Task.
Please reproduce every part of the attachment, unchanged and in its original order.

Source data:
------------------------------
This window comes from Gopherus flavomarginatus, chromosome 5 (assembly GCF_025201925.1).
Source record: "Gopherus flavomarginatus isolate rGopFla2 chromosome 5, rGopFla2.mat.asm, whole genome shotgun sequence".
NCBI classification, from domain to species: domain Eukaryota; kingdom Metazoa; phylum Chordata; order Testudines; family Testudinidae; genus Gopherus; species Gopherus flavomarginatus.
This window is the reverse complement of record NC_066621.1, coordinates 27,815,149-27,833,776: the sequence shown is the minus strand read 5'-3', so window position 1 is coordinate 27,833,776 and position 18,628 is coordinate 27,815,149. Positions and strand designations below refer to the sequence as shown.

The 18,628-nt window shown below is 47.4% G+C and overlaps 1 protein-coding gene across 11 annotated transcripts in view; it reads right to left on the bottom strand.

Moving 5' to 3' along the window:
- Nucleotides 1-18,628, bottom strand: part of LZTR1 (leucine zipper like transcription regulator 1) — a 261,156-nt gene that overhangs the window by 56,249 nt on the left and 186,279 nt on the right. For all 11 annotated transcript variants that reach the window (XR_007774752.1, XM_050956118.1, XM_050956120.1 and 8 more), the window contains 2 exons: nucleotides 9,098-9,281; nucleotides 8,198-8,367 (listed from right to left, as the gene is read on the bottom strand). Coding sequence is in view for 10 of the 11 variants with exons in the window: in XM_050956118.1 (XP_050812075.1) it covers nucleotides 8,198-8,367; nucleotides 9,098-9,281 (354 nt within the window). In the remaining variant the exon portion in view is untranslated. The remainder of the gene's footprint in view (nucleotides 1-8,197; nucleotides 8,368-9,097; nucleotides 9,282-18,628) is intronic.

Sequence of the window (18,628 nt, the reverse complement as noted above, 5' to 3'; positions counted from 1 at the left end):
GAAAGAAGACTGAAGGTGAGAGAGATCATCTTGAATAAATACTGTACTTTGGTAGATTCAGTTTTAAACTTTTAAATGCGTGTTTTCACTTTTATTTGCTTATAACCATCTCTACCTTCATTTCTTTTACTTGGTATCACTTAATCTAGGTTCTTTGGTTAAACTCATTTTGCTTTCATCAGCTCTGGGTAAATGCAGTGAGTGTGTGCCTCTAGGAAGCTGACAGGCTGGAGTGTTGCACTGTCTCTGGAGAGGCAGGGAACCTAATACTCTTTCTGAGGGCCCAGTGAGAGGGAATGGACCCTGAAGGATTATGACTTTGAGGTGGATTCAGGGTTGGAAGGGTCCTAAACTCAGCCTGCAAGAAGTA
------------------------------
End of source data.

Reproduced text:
This window comes from Gopherus flavomarginatus, chromosome 5 (assembly GCF_025201925.1).
Source record: "Gopherus flavomarginatus isolate rGopFla2 chromosome 5, rGopFla2.mat.asm, whole genome shotgun sequence".
NCBI classification, from domain to species: domain Eukaryota; kingdom Metazoa; phylum Chordata; order Testudines; family Testudinidae; genus Gopherus; species Gopherus flavomarginatus.
This window is the reverse complement of record NC_066621.1, coordinates 27,815,149-27,833,776: the sequence shown is the minus strand read 5'-3', so window position 1 is coordinate 27,833,776 and position 18,628 is coordinate 27,815,149. Positions and strand designations below refer to the sequence as shown.

The 18,628-nt window shown below is 47.4% G+C and overlaps 1 protein-coding gene across 11 annotated transcripts in view; it reads right to left on the bottom strand.

Moving 5' to 3' along the window:
- Nucleotides 1-18,628, bottom strand: part of LZTR1 (leucine zipper like transcription regulator 1) — a 261,156-nt gene that overhangs the window by 56,249 nt on the left and 186,279 nt on the right. For all 11 annotated transcript variants that reach the window (XR_007774752.1, XM_050956118.1, XM_050956120.1 and 8 more), the window contains 2 exons: nucleotides 9,098-9,281; nucleotides 8,198-8,367 (listed from right to left, as the gene is read on the bottom strand). Coding sequence is in view for 10 of the 11 variants with exons in the window: in XM_050956118.1 (XP_050812075.1) it covers nucleotides 8,198-8,367; nucleotides 9,098-9,281 (354 nt within the window). In the remaining variant the exon portion in view is untranslated. The remainder of the gene's footprint in view (nucleotides 1-8,197; nucleotides 8,368-9,097; nucleotides 9,282-18,628) is intronic.

Sequence of the window (18,628 nt, the reverse complement as noted above, 5' to 3'; positions counted from 1 at the left end):
GAAAGAAGACTGAAGGTGAGAGAGATCATCTTGAATAAATACTGTACTTTGGTAGATTCAGTTTTAAACTTTTAAATGCGTGTTTTCACTTTTATTTGCTTATAACCATCTCTACCTTCATTTCTTTTACTTGGTATCACTTAATCTAGGTTCTTTGGTTAAACTCATTTTGCTTTCATCAGCTCTGGGTAAATGCAGTGAGTGTGTGCCTCTAGGAAGCTGACAGGCTGGAGTGTTGCACTGTCTCTGGAGAGGCAGGGAACCTAATACTCTTTCTGAGGGCCCAGTGAGAGGGAATGGACCCTGAAGGATTATGACTTTGAGGTGGATTCAGGGTTGGAAGGGTCCTAAACTCAGCCTGCAAGAAGTA